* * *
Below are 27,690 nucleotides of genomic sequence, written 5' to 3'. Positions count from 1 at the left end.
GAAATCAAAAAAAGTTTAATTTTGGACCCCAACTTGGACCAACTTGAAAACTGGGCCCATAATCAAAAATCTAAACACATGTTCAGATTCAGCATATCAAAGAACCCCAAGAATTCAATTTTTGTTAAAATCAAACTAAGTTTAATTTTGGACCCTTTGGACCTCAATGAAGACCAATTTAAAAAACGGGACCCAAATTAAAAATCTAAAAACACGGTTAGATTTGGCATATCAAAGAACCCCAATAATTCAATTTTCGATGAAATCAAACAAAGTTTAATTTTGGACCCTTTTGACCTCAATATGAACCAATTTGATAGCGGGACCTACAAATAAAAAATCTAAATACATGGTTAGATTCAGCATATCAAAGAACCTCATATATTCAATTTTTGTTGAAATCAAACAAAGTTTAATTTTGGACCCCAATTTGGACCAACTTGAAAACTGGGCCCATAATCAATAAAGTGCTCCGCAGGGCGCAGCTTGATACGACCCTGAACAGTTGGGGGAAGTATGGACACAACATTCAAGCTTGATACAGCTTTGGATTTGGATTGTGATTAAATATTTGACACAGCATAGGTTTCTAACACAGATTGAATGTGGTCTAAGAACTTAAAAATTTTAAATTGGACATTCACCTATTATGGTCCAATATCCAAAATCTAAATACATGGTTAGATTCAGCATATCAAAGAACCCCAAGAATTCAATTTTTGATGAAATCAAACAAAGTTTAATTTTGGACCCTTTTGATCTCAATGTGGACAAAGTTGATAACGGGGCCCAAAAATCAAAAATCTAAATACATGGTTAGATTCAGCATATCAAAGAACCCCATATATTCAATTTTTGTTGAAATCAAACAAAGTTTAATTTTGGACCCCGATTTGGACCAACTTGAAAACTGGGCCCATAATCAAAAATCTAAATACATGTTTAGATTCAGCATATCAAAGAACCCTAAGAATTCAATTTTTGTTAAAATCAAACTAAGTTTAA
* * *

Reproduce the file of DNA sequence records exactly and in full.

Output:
Below are 27,690 nucleotides of genomic sequence, written 5' to 3'. Positions count from 1 at the left end.
GAAATCAAAAAAAGTTTAATTTTGGACCCCAACTTGGACCAACTTGAAAACTGGGCCCATAATCAAAAATCTAAACACATGTTCAGATTCAGCATATCAAAGAACCCCAAGAATTCAATTTTTGTTAAAATCAAACTAAGTTTAATTTTGGACCCTTTGGACCTCAATGAAGACCAATTTAAAAAACGGGACCCAAATTAAAAATCTAAAAACACGGTTAGATTTGGCATATCAAAGAACCCCAATAATTCAATTTTCGATGAAATCAAACAAAGTTTAATTTTGGACCCTTTTGACCTCAATATGAACCAATTTGATAGCGGGACCTACAAATAAAAAATCTAAATACATGGTTAGATTCAGCATATCAAAGAACCTCATATATTCAATTTTTGTTGAAATCAAACAAAGTTTAATTTTGGACCCCAATTTGGACCAACTTGAAAACTGGGCCCATAATCAATAAAGTGCTCCGCAGGGCGCAGCTTGATACGACCCTGAACAGTTGGGGGAAGTATGGACACAACATTCAAGCTTGATACAGCTTTGGATTTGGATTGTGATTAAATATTTGACACAGCATAGGTTTCTAACACAGATTGAATGTGGTCTAAGAACTTAAAAATTTTAAATTGGACATTCACCTATTATGGTCCAATATCCAAAATCTAAATACATGGTTAGATTCAGCATATCAAAGAACCCCAAGAATTCAATTTTTGATGAAATCAAACAAAGTTTAATTTTGGACCCTTTTGATCTCAATGTGGACAAAGTTGATAACGGGGCCCAAAAATCAAAAATCTAAATACATGGTTAGATTCAGCATATCAAAGAACCCCATATATTCAATTTTTGTTGAAATCAAACAAAGTTTAATTTTGGACCCCGATTTGGACCAACTTGAAAACTGGGCCCATAATCAAAAATCTAAATACATGTTTAGATTCAGCATATCAAAGAACCCTAAGAATTCAATTTTTGTTAAAATCAAACTAAGTTTAA